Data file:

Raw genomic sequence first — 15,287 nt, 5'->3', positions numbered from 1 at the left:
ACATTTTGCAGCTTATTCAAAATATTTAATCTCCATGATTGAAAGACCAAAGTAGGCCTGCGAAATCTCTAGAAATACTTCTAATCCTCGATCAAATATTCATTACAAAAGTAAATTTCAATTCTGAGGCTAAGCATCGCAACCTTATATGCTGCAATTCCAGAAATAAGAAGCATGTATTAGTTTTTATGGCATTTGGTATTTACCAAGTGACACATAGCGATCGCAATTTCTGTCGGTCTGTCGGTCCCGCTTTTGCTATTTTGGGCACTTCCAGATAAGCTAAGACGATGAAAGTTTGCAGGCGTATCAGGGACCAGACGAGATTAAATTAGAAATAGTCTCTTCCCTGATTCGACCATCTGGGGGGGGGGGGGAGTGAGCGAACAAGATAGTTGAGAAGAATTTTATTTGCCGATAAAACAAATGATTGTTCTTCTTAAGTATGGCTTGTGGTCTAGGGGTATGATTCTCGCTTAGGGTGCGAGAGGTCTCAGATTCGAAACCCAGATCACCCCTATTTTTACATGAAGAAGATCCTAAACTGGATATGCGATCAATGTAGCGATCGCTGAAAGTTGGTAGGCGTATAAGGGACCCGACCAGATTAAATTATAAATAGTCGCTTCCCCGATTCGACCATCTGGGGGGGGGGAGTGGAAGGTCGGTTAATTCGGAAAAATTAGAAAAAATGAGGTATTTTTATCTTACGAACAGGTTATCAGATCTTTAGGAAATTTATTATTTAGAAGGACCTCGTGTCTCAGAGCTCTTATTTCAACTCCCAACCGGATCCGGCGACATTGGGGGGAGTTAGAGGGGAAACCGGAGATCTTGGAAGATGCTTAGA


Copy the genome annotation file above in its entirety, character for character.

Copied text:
Raw genomic sequence first — 15,287 nt, 5'->3', positions numbered from 1 at the left:
ACATTTTGCAGCTTATTCAAAATATTTAATCTCCATGATTGAAAGACCAAAGTAGGCCTGCGAAATCTCTAGAAATACTTCTAATCCTCGATCAAATATTCATTACAAAAGTAAATTTCAATTCTGAGGCTAAGCATCGCAACCTTATATGCTGCAATTCCAGAAATAAGAAGCATGTATTAGTTTTTATGGCATTTGGTATTTACCAAGTGACACATAGCGATCGCAATTTCTGTCGGTCTGTCGGTCCCGCTTTTGCTATTTTGGGCACTTCCAGATAAGCTAAGACGATGAAAGTTTGCAGGCGTATCAGGGACCAGACGAGATTAAATTAGAAATAGTCTCTTCCCTGATTCGACCATCTGGGGGGGGGGGGGAGTGAGCGAACAAGATAGTTGAGAAGAATTTTATTTGCCGATAAAACAAATGATTGTTCTTCTTAAGTATGGCTTGTGGTCTAGGGGTATGATTCTCGCTTAGGGTGCGAGAGGTCTCAGATTCGAAACCCAGATCACCCCTATTTTTACATGAAGAAGATCCTAAACTGGATATGCGATCAATGTAGCGATCGCTGAAAGTTGGTAGGCGTATAAGGGACCCGACCAGATTAAATTATAAATAGTCGCTTCCCCGATTCGACCATCTGGGGGGGGGGAGTGGAAGGTCGGTTAATTCGGAAAAATTAGAAAAAATGAGGTATTTTTATCTTACGAACAGGTTATCAGATCTTTAGGAAATTTATTATTTAGAAGGACCTCGTGTCTCAGAGCTCTTATTTCAACTCCCAACCGGATCCGGCGACATTGGGGGGAGTTAGAGGGGAAACCGGAGATCTTGGAAGATGCTTAGA